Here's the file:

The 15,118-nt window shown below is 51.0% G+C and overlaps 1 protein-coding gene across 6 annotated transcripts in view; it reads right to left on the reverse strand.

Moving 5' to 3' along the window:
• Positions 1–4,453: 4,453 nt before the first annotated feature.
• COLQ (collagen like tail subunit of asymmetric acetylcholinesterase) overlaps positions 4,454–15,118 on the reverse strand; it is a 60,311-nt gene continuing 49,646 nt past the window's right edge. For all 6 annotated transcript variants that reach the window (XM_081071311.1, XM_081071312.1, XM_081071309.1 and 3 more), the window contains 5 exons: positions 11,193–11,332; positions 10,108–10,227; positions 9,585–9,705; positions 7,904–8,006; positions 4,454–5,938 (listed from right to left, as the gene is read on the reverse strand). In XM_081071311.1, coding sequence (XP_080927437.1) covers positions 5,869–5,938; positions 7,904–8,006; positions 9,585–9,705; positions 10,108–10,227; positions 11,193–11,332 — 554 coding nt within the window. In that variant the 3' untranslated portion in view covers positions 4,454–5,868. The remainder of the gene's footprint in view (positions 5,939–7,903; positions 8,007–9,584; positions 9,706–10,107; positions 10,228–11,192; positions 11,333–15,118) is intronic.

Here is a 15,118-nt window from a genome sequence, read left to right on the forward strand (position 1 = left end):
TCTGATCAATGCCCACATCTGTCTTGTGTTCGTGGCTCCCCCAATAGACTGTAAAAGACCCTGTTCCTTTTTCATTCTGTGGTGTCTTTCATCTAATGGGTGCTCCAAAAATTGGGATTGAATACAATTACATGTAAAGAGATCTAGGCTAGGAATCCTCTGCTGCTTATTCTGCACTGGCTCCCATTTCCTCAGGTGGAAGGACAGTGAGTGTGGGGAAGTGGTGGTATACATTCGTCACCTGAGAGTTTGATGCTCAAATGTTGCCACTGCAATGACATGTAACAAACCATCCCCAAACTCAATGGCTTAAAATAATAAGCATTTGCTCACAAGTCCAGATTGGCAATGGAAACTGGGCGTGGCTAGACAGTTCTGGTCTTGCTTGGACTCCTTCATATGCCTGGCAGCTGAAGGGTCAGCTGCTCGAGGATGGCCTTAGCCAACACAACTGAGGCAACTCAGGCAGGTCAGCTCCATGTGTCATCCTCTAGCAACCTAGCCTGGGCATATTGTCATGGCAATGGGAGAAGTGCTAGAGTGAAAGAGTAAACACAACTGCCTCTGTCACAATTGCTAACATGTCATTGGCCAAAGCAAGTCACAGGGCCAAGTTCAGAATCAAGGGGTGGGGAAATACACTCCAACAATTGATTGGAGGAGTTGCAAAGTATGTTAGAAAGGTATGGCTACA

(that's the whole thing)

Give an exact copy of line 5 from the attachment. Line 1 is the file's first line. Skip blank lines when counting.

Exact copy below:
Here is a 15,118-nt window from a genome sequence, read left to right on the forward strand (position 1 = left end):